This is an excellent formula to calculate unit prices for most plantings.

White Gardens
10-26-2008, 01:40 PM
That's what I was looking for. Thanks for the tips.

I've done 50-100 bulbs in 1/2 an hour before, so I'm going off that number.

Now that you guys mention it, it could take up to 2.5 hours to do the job.

Here's the variables---

Old Farm property, 150 years old. The soil is extremely good, loose ect. the beds have been maintained by me for the past 6 months. This is probably the easiest bulb instalation that I'll ever do.

Beds haven't been tilled, many perennials in the beds, and a layer of hardwood mulch. I think my auger should eat right through the soil, and I feel no amendments need to be made going by how good everything else has grown, and the fact that horses roamed the property 30 years ago.

Thank god there is no squirrels to speak of. I've had many a problems with bulbs/squirrels in some urban settings.

Thanks for the Breakdown AZ, I'm feeling that somewhere around $2.25 a bulb is going to work. I feel the Job is worth somewhere around 800- 1000.

Ultimately it will be a learning experience in the matter of mass quantity that I'm going to do. In the end I'll just see how long it takes and go from there.

Thanks for the replies.

Az Gardener
10-26-2008, 01:46 PM
Unless you know you have sufficient Phosphorus I would highly suggest you add some. Those horses undoubtedly threw lots of N but your bulbs are going to want some P to bloom profusely. Plus it is a good selling point and dose'nt cost too much more. Bone meal is the organic form of P. Just a thought.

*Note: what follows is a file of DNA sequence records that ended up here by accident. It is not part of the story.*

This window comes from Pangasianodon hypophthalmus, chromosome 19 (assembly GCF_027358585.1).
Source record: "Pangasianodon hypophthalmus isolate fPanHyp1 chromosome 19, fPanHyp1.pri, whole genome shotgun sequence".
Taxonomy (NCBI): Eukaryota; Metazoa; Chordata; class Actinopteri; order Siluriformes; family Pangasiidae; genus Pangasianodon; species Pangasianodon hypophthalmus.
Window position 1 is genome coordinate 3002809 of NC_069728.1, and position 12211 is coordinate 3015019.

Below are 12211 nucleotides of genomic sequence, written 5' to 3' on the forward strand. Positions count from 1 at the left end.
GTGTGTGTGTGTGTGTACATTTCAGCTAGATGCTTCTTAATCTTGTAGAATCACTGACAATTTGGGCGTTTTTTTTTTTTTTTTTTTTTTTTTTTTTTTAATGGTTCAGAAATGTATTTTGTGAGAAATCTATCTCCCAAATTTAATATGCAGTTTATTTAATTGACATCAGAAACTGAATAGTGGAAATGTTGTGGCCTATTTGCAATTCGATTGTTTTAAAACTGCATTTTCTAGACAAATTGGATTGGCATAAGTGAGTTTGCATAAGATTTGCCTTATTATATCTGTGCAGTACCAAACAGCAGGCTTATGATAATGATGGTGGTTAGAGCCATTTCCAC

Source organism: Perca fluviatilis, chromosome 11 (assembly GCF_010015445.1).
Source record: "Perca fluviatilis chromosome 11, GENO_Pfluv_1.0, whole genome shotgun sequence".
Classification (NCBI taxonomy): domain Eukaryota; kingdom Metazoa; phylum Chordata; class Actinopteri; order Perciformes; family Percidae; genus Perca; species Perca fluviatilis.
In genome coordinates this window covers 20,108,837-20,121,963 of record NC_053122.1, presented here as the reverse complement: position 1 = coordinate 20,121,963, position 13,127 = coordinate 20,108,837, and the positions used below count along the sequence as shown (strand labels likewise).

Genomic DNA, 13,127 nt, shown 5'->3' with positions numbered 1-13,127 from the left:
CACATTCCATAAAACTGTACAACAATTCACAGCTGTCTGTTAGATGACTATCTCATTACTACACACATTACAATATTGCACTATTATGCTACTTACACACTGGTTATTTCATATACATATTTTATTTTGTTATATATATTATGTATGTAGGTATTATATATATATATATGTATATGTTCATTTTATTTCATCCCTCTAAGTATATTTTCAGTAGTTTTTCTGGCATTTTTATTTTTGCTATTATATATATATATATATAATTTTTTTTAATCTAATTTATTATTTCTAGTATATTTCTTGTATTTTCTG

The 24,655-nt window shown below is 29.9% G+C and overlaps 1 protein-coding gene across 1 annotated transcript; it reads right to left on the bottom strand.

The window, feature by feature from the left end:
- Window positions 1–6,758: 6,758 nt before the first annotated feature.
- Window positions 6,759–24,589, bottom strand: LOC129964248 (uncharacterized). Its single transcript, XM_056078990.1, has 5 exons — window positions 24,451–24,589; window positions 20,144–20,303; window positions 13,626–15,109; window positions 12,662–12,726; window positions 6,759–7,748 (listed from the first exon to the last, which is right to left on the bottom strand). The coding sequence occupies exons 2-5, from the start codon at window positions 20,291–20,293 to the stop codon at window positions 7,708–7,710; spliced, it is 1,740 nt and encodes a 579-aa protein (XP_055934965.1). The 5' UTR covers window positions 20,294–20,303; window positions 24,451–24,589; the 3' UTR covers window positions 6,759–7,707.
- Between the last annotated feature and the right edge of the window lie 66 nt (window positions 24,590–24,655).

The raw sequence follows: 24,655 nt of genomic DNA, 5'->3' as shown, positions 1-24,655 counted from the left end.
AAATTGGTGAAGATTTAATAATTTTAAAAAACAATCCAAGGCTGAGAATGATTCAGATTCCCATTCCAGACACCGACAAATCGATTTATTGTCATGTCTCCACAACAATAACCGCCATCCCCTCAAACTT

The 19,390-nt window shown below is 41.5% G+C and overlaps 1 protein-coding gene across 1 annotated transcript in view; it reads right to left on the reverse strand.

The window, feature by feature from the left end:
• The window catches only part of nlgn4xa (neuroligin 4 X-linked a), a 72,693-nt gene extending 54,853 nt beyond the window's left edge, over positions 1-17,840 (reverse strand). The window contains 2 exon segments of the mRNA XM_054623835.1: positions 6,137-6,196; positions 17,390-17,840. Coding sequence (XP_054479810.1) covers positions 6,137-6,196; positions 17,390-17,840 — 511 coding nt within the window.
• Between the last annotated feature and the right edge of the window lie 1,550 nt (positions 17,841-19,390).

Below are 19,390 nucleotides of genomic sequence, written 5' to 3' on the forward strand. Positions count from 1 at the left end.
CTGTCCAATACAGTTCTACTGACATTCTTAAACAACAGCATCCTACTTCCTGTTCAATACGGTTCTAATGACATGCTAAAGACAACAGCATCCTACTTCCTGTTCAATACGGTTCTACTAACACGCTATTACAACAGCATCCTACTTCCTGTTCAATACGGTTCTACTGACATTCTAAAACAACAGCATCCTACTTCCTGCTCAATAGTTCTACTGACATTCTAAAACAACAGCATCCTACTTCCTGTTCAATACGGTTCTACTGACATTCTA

White Gardens
11-15-2008, 01:09 AM
Thought I'd pull this thread one more time.

I did 250 tulip bulbs in a little under 1.5 hours. That included getting all the stuff out such as drop cords, drill, auger, hoe, etc...

What did I charge in the end. $1.75 a bulb.

Total price- $437.50

My cost for supplies- $150.00.

Profit- $287.50

What do you guys think, good price, or did I just rip someone off.

syzer
11-15-2008, 01:49 AM
Well you surely didn't profit 287.50. Out of that comes over head recover and other expenses. Did you pay for your time to buy the bulbs, your truck, your truck on the job, your insurances, your fuel, any other direct or indirect costs to that job?

Bulbs are easy to plant, unless we are planting them in a heavily ground covered area, we excavate the entire area, place in 1000's of bulbs right side up and sift the dirt over top. Tapes very little time. Two guys can plant 1000 bulbs in a man hour. Just did it the other day, I think I snapped some pics. I will see if I can find and post.

White Gardens
11-15-2008, 12:19 PM
Your right syzer, There is always more cost involved than just the product. I think I charged a reasonable rate for her.

I'm always trying to find the best value for my customers, so I don't want to over-charge them, but I do want to make money in the end.

The good news about this project is that it will be a maintenance account that I should always have, and there will always be something to do.

I'm trying to also show this customer how I try to help them out, in the end, I might end up doing 20,000 dollars worth of paver sidewalks for her next year.

Needless to say, I'm trying to set that up, she can't decide if she wants to go with pavers or concrete. If I don't do the concrete though, I'll make sure to find someone who will do a good job, and just sub it out.